Cambridge University Botanics Mountain Plants Diary
This entry: January 2013, A Snowy Affair by Simon Wallis & Helen Seal
Winter has returned to the Botanic Garden with a vengeance, snow now blankets the garden restricting much of our outdoor work. This allows us to concentrate on jobs undercover in our potting shed such as some early seed sowing, maintaining the plants in our Mountains House and reserve collection and cleaning any of our dirty clay pots in the Garden’s communal pot wash sink.
The Greek Island Beds covered in snow
The plants in our Mountains House are well protected from the elements, and during these very cold spells we may have to manually turn on the heating to stop the temperatures dropping below 3°C. There are some winter flowering plants that are looking particularly good at this time of year.
One is our recently renamed Narcissus cantabricus subsp. tananicus. This Narcissus was originally accessioned in the collection as Narcissus cantabricus but upon closer inspection it was noticed that the tube was a primrose yellow with slightly paler tepals and a more whitish corolla tube. Also the filaments (the stalks holding up the anthers) were white and the pedicel (the stalk of each individual flower) shorter than the straight species. Another winter flowering petticoat Narcissus looking at its best is Narcissus romieuxii and its various subspecies.
The pretty Narcissus cantabricus ssp. tananicus
Our collection of Lachenalia is also spectacular; all of our examples are kept under glass to help protect these bulbous perennials from the winter cold and wet. Our young 2011 specimen of Lachenalia viridiflora is a stunner with its unusual iridescent turquoise flowers brightening up the geophytes section of the Mountains House for at least a couple of months. This plant is now rather rare in the wild but despite this it is relatively easy to grow under glass. It is important to keep the plant moderately moist during the growing season; however do not water during its summer dormancy period.
The turquoise flowers of Lachenalia viridiflora
The bright red, pendulous flowers of Lachenalia bulbifera are also striking. Both come from South Africa and are pollinated by Sunbirds (not found in Cambridgeshire!).
This time of year is when the Galanthus start coming into their own. All the snowdrops in the garden are unfortunately covered in snow so the best examples are those undercover. Looking particularly impressive are a late flowering form of Galanthus reginae-olgae, the tall large flowered Galanthus ‘Paradise Giant’ and the much more dainty Galanthus rizehensis.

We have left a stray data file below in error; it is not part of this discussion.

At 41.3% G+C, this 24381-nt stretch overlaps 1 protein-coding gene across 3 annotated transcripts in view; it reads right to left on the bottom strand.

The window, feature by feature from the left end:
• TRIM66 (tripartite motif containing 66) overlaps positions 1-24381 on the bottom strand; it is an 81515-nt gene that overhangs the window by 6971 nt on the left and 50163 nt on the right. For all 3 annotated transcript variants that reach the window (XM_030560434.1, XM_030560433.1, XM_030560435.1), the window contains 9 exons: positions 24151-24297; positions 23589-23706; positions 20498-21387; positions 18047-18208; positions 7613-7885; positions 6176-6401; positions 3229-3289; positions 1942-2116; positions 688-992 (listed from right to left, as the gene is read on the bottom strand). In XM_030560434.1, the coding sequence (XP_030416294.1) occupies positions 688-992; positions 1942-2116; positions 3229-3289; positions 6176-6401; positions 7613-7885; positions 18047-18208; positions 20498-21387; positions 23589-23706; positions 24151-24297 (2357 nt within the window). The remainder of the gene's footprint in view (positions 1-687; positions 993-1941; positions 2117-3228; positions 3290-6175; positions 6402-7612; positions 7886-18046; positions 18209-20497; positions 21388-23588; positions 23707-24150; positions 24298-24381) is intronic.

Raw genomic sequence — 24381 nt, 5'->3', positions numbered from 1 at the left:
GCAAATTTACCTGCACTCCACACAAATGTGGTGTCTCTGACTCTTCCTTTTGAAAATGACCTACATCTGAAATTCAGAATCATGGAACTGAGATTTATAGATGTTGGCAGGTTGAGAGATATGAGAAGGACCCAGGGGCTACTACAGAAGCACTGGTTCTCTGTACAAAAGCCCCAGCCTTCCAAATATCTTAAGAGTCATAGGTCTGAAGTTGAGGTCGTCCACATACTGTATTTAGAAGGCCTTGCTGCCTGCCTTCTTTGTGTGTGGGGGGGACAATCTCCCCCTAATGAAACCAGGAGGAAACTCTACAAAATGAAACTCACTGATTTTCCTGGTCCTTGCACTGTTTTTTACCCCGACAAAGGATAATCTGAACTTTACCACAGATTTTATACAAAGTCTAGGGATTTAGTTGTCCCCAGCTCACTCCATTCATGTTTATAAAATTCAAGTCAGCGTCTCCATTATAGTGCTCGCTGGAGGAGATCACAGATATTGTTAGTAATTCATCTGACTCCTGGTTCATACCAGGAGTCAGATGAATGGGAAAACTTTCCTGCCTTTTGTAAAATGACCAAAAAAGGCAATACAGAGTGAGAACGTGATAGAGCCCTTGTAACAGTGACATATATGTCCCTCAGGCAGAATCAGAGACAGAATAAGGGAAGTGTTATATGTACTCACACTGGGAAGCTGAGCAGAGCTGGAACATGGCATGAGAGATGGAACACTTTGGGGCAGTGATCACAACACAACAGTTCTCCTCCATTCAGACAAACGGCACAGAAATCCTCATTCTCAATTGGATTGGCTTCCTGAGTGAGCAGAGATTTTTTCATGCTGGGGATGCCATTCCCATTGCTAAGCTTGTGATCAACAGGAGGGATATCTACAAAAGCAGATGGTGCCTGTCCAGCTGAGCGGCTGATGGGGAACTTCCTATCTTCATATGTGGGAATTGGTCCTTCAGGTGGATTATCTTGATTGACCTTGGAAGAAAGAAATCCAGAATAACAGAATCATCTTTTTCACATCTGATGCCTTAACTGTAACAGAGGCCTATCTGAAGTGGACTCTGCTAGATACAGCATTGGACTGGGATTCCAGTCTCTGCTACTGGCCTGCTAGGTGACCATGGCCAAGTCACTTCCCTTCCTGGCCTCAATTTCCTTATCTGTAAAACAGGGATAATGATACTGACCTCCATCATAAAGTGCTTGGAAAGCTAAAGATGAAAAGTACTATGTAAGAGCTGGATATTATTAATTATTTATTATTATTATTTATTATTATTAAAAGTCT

A late flowering form of the exquisite Galanthus r
The compact Paeonia cambessedesii is starting to emerge from hibernation, its bright red shoots fantastic against the dark growing medium. This Paeonia from the Balearic Islands bears bright showy pink flowers in spring which contrast well with the dark green of the fully unfurled leaves.
The striking shoots of Paeonia cambessedesii
Our outside tulip plunge bench is also starting to burst into life with many of the tulip species stating to emerge these include the bright green early leaves of Tulipa saxatilis to the mottled leaves of Tulipa greigii.
A section of the Tulipa plunge bench
From now on the sand in the plunge bench is kept moist and the bulbs are not allowed to dry out. Once in active growth we add a potash rich feed (sulphate of potash) to promote bud growth, this is quite a painstaking exercise as we have found this can readily encrust on top of the gravel mulch and also stain the leaves. Thus we add the potash to the surface carefully avoiding the leaves and tickle the feed under the gravel mulch with a kitchen fork.
The final picture this month is of our last remaining old cold frame. Within the next week we hope to dismantle the frame to provide us with more yard room for such things as our wheelbarrows and mobile potting bench.
The last remaining old cold frame in the Alpine Ya